All of the profits from sales at the Thrift Shop fund our emergency shelter.

The Thrift Shop is full of quality clothing, accessories, home goods, and bargain-priced cosmetics.

We encourage you to visit the store today, not only to donate clothing and homegoods, but to add some great pieces to your wardrobe!

Hours:

Monday through Thursday: 10:00 am – 3:00 pm

Fridays: 10:00 am – 2:00 pm

Saturdays: 10:00 am – 1:00 pm

The Thrift Shop is closed on holidays. When Worcester Public Schools declares a snow day, the Thrift Shop will be closed.

In case of bad weather, please call ahead to make sure we’re open: (508) 756-5486 extension 12.

Making Donations:

Donations are accepted during regular shop hours. We are happy to accept gently used, seasonal women’s clothing in good condition and household items of all kinds including kitchenware, lamps and decorative items. New, unopened health and beauty products are also welcome.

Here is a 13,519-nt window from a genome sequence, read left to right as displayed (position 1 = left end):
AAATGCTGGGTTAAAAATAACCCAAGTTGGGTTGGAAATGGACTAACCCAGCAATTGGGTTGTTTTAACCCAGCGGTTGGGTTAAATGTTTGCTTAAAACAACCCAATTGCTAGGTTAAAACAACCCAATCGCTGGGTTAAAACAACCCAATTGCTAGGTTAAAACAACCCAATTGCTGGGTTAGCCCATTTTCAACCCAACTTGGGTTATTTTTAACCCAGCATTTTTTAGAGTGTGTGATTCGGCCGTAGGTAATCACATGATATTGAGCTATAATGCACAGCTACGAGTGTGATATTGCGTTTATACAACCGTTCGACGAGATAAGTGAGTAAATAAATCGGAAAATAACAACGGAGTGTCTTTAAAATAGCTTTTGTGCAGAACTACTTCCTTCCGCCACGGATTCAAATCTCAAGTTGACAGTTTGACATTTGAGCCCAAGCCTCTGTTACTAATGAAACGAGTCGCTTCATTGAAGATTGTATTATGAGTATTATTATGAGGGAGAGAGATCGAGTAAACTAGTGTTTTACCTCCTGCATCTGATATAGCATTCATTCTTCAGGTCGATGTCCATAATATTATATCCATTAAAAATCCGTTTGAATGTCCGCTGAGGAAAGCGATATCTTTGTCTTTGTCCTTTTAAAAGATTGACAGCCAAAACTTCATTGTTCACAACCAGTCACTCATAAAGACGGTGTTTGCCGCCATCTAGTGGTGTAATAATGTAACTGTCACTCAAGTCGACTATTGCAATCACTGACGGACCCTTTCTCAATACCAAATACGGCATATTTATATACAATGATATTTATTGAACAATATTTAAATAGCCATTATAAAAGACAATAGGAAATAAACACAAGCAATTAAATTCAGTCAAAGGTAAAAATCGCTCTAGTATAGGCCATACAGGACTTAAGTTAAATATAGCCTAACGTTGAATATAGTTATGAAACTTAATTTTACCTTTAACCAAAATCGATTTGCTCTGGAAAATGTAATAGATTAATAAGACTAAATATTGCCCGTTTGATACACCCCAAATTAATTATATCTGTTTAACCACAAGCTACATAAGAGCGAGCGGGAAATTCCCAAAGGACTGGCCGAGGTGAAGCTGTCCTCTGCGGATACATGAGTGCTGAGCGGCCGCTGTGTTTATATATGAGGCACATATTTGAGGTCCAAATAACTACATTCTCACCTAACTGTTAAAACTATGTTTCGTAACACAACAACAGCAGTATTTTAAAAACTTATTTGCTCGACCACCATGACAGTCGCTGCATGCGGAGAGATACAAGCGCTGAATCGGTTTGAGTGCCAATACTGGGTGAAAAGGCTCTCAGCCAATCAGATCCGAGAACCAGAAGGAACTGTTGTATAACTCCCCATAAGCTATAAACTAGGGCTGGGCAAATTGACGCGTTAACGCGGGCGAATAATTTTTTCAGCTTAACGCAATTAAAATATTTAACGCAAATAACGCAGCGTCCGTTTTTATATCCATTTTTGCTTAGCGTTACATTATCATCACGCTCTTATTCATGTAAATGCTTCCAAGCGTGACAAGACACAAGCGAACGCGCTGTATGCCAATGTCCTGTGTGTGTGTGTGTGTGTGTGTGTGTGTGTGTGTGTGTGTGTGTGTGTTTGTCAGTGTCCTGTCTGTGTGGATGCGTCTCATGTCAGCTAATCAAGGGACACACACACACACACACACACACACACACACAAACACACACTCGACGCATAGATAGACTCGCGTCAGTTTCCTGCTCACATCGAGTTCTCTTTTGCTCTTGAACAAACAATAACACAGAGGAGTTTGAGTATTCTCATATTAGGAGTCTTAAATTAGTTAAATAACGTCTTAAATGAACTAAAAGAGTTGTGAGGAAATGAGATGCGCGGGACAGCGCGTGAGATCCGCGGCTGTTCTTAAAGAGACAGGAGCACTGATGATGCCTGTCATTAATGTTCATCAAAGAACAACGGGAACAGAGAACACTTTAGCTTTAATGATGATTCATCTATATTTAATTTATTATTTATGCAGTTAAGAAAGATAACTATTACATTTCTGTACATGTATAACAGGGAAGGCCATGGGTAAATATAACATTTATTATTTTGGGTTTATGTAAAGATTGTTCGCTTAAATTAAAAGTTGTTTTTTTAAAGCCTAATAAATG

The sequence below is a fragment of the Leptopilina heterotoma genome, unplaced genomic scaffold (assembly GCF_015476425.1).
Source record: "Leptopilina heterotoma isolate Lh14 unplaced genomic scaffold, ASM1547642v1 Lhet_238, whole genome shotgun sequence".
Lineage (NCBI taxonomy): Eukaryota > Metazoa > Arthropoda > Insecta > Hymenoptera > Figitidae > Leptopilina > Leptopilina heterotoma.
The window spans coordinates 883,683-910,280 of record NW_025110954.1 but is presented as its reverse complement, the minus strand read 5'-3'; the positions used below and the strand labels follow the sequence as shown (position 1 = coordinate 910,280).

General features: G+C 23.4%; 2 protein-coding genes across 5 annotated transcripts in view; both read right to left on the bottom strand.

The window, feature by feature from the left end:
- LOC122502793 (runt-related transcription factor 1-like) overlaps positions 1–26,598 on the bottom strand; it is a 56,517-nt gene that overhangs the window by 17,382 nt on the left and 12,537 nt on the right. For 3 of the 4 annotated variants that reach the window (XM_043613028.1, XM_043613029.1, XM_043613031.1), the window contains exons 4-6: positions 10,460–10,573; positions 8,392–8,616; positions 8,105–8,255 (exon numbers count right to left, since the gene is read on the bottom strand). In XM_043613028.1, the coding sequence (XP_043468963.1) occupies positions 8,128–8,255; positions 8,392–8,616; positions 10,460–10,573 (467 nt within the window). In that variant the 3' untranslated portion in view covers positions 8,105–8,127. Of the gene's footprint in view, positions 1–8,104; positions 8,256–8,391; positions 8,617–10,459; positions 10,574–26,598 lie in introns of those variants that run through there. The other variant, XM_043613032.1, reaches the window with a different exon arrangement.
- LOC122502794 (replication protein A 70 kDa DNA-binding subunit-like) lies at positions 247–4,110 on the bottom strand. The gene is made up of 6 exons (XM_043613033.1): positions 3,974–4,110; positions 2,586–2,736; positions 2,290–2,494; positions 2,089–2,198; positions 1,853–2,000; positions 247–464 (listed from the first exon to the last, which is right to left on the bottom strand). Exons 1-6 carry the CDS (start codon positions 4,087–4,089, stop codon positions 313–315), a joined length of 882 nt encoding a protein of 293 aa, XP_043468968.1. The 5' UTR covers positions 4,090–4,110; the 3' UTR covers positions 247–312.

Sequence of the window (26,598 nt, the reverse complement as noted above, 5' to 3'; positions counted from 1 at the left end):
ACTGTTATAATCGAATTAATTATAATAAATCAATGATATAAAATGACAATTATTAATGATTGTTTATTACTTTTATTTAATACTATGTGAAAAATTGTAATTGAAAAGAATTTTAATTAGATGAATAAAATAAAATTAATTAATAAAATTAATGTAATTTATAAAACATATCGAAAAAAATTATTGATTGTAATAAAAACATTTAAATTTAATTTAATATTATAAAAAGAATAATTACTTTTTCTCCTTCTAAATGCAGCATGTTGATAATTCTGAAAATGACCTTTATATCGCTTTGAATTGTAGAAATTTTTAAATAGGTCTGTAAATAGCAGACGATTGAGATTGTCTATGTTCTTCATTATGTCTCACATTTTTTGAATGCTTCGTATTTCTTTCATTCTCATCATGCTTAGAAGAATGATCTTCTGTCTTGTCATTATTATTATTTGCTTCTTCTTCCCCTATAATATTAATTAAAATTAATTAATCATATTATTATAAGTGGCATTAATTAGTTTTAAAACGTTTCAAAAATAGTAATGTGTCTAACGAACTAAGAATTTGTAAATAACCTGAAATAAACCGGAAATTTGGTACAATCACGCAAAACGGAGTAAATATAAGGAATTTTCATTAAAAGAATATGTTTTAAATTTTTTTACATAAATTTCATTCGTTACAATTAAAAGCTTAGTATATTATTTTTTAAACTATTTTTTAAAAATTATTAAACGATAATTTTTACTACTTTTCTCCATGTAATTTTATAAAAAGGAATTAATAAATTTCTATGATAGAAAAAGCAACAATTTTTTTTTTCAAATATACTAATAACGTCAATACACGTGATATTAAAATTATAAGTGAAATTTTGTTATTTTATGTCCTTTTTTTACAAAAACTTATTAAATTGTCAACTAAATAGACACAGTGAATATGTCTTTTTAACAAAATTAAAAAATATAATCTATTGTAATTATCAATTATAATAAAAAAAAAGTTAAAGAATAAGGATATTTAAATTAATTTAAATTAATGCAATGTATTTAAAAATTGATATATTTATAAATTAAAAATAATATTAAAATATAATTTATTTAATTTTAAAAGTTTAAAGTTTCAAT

At times we are in need of furniture in good condition that may be used to set up an apartment, such as small kitchen sets or desk sets. If you would like to make a furniture donation, please call ahead.

We do NOT accept books, computers, TVs, furniture, records, record players, hangers, used pillows, men’s clothing or used children’s clothing and toys.

Please note that due to the new laws regarding child safety we can only accept children’s clothing or toys if they are NEW, in package or tagged.

CLICK HERE to visit the Abby’s House website to learn more!

Why I won’t wear wool this winter

By Paula Moore

I’ve been an animal rights advocate for more than two decades, and during that time I’ve come to believe that the animals killed in the name of fashion are some of the most abused beings on the planet. Foxes on fur farms spend their whole lives pacing the wire floor of a tiny cage, slowly losing their minds from the extreme confinement and deprivation. On angora rabbit farms, workers violently rip the fur out of rabbits’ skin as the animals scream in pain. Snakes are nailed to trees and skinned alive in the belief that live flaying keeps their skin supple.